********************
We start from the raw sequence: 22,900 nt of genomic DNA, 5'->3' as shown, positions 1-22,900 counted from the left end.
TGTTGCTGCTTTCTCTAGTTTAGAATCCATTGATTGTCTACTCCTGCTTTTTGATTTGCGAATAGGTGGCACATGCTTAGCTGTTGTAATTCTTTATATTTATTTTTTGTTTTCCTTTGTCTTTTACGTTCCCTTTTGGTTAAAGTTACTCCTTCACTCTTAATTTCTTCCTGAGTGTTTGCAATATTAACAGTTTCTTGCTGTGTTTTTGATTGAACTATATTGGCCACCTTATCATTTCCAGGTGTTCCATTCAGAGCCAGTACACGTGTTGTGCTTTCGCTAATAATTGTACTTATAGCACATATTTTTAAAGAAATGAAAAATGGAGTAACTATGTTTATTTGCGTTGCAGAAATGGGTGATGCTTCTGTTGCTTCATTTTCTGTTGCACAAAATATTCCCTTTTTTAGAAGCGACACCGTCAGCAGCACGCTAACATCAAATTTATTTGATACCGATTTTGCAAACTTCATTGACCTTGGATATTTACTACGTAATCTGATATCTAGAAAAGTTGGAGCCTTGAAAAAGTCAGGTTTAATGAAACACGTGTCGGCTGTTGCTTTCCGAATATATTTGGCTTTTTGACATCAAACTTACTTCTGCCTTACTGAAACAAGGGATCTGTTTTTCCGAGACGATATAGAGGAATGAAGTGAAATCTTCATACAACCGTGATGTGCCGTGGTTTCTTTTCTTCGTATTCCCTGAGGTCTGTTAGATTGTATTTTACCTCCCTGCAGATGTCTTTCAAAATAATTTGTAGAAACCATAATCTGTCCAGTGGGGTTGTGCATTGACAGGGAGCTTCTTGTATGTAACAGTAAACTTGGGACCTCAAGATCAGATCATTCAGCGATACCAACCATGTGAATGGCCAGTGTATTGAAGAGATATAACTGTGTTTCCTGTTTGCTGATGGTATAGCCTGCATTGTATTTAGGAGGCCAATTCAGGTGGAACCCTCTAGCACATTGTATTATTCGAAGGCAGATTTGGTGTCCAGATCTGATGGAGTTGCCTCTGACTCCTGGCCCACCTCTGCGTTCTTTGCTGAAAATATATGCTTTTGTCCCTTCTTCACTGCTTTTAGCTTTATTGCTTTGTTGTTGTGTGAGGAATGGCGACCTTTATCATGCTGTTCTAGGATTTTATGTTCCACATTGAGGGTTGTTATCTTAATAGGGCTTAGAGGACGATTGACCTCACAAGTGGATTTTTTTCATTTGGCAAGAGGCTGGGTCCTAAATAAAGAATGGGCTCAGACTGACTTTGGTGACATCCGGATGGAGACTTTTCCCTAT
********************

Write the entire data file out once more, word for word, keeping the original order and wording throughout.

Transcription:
We start from the raw sequence: 22,900 nt of genomic DNA, 5'->3' as shown, positions 1-22,900 counted from the left end.
TGTTGCTGCTTTCTCTAGTTTAGAATCCATTGATTGTCTACTCCTGCTTTTTGATTTGCGAATAGGTGGCACATGCTTAGCTGTTGTAATTCTTTATATTTATTTTTTGTTTTCCTTTGTCTTTTACGTTCCCTTTTGGTTAAAGTTACTCCTTCACTCTTAATTTCTTCCTGAGTGTTTGCAATATTAACAGTTTCTTGCTGTGTTTTTGATTGAACTATATTGGCCACCTTATCATTTCCAGGTGTTCCATTCAGAGCCAGTACACGTGTTGTGCTTTCGCTAATAATTGTACTTATAGCACATATTTTTAAAGAAATGAAAAATGGAGTAACTATGTTTATTTGCGTTGCAGAAATGGGTGATGCTTCTGTTGCTTCATTTTCTGTTGCACAAAATATTCCCTTTTTTAGAAGCGACACCGTCAGCAGCACGCTAACATCAAATTTATTTGATACCGATTTTGCAAACTTCATTGACCTTGGATATTTACTACGTAATCTGATATCTAGAAAAGTTGGAGCCTTGAAAAAGTCAGGTTTAATGAAACACGTGTCGGCTGTTGCTTTCCGAATATATTTGGCTTTTTGACATCAAACTTACTTCTGCCTTACTGAAACAAGGGATCTGTTTTTCCGAGACGATATAGAGGAATGAAGTGAAATCTTCATACAACCGTGATGTGCCGTGGTTTCTTTTCTTCGTATTCCCTGAGGTCTGTTAGATTGTATTTTACCTCCCTGCAGATGTCTTTCAAAATAATTTGTAGAAACCATAATCTGTCCAGTGGGGTTGTGCATTGACAGGGAGCTTCTTGTATGTAACAGTAAACTTGGGACCTCAAGATCAGATCATTCAGCGATACCAACCATGTGAATGGCCAGTGTATTGAAGAGATATAACTGTGTTTCCTGTTTGCTGATGGTATAGCCTGCATTGTATTTAGGAGGCCAATTCAGGTGGAACCCTCTAGCACATTGTATTATTCGAAGGCAGATTTGGTGTCCAGATCTGATGGAGTTGCCTCTGACTCCTGGCCCACCTCTGCGTTCTTTGCTGAAAATATATGCTTTTGTCCCTTCTTCACTGCTTTTAGCTTTATTGCTTTGTTGTTGTGTGAGGAATGGCGACCTTTATCATGCTGTTCTAGGATTTTATGTTCCACATTGAGGGTTGTTATCTTAATAGGGCTTAGAGGACGATTGACCTCACAAGTGGATTTTTTTCATTTGGCAAGAGGCTGGGTCCTAAATAAAGAATGGGCTCAGACTGACTTTGGTGACATCCGGATGGAGACTTTTCCCTAT